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    ABSTRACT: We derive constraints on cosmological parameters and tests of dark energy models from the combination of baryon acoustic oscillation (BAO) measurements with cosmic microwave background (CMB) and Type Ia supernova (SN) data. We take advantage of high-precision BAO measurements from galaxy clustering and the Ly-alpha forest (LyaF) in the BOSS survey of SDSS-III. BAO data alone yield a high confidence detection of dark energy, and in combination with the CMB angular acoustic scale they further imply a nearly flat universe. Combining BAO and SN data into an "inverse distance ladder" yields a 1.7% measurement of $H_0=67.3 \pm1.1$ km/s/Mpc. This measurement assumes standard pre-recombination physics but is insensitive to assumptions about dark energy or space curvature, so agreement with CMB-based estimates that assume a flat LCDM cosmology is an important corroboration of this minimal cosmological model. For open LCDM, our BAO+SN+CMB combination yields $\Omega_m=0.301 \pm 0.008$ and curvature $\Omega_k=-0.003 \pm 0.003$. When we allow more general forms of evolving dark energy, the BAO+SN+CMB parameter constraints remain consistent with flat LCDM. While the overall $\chi^2$ of model fits is satisfactory, the LyaF BAO measurements are in moderate (2-2.5 sigma) tension with model predictions. Models with early dark energy that tracks the dominant energy component at high redshifts remain consistent with our constraints, but models where dark matter decays into radiation are sharply limited. Expansion history alone yields an upper limit of 0.56 eV on the summed mass of neutrino species, improving to 0.26 eV if we include Planck CMB lensing. Standard dark energy models constrained by our data predict a level of matter clustering that is high compared to most, but not all, observational estimates. (Abridged)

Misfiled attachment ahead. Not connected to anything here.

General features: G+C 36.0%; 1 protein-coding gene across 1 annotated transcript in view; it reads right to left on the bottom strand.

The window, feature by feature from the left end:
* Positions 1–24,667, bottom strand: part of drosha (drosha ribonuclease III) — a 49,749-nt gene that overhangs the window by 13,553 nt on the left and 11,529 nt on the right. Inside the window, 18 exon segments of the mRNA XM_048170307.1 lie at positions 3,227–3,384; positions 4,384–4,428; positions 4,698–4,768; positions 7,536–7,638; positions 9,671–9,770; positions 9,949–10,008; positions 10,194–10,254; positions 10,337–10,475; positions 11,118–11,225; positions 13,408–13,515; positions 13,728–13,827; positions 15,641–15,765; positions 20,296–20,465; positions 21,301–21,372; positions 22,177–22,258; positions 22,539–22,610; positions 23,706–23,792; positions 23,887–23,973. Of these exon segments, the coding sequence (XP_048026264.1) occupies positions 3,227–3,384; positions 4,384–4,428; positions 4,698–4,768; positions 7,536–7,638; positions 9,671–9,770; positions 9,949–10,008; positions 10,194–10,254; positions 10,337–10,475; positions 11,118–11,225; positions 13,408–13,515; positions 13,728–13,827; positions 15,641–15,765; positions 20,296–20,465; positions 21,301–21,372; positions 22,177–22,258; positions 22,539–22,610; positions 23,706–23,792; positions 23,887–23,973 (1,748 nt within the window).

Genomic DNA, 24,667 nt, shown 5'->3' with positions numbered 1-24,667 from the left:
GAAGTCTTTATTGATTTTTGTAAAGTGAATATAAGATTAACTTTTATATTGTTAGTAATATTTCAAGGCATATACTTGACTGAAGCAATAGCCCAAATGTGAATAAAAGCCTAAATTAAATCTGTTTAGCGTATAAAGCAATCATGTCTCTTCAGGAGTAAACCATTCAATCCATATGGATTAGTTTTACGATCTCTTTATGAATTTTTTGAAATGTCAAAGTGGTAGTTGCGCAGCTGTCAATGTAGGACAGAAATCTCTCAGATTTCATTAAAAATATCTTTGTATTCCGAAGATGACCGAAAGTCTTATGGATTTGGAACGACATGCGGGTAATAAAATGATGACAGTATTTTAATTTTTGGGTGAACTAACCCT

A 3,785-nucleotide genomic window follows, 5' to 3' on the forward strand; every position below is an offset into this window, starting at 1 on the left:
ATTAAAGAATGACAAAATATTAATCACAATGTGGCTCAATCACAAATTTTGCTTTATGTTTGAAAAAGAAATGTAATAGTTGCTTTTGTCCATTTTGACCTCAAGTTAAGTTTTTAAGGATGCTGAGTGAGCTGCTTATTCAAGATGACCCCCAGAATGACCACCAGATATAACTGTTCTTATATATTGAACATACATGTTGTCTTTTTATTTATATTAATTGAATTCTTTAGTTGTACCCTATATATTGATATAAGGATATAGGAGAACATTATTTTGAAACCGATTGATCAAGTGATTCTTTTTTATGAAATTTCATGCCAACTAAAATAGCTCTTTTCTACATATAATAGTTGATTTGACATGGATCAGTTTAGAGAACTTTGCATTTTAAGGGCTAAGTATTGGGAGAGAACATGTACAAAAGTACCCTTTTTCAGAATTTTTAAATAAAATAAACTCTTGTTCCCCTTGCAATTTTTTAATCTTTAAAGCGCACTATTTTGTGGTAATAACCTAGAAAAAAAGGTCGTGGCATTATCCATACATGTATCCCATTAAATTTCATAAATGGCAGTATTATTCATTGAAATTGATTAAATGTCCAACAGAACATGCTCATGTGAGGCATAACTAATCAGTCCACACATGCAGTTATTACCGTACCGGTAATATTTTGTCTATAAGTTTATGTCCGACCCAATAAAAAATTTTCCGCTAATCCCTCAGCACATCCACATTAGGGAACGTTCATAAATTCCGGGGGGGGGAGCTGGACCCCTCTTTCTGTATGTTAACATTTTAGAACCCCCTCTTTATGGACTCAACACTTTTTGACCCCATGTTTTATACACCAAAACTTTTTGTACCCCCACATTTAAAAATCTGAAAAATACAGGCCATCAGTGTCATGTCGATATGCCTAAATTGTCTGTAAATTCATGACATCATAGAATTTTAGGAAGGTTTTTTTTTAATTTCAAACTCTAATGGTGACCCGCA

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    ABSTRACT: We present the redshift evolution of the high-mass end of the ^{0.55}i-band Red Sequence Luminosity Function (RS LF) within the redshift range 0.52<z<0.65, obtained from the DR10 BOSS CMASS sample, which comprises ~ 600,000 galaxies. We have developed an analytical method based on an unbinned maximum likelihood approach for deconvolving the observed CMASS distribution from photometric errors and accounting for selection effects. This procedure requires modeling the covariance matrix for the i-band magnitude, g-r color and r-i color using Stripe 82 multi-epoch data. The error-deconvolved intrinsic RS distribution is consistent with a single point in the color-color plane, which implies that the great majority of the observed scatter is due to photometric errors. We estimate that RS completeness is ~0.80-0.85 at z\geq0.52 in the CMASS sample, dropping drastically below that redshift. Approximately 37% of all objects in the CMASS sample belong intrinsically to the blue cloud. Within the redshift and absolute magnitude range considered (^{0.55}M_i \lesssim -22), the evolution of the RS LF is consistent with a Schechter Function of \Phi_* = (6.693\pm0.042) x 10^{-4} Mpc^{-3} mag^{-1}, passively fading at a rate of 1.180\pm0.001 mag per unit redshift. This result implies an age of ~4-5 Gyr at z=0.70, and a formation redshift of z=2-3, for the LRG population, independently of the SPS model used. As for the intrinsic RS colors, FSPS models within a grid covering a wide range of metallicities and dust contents tend to predict a milder evolution as compared to the observations. The best agreement seems to be found for solar-metallicity, dust-free FSPS models with ages greater than ~5 Gyr, which would be consistent with our fading rate results. The Maraston et al. (2009) passive LRG model provides an excellent match to the color-redshift trend, implying an age of ~3-4 Gyr at z=0.70. [ABRIDGED]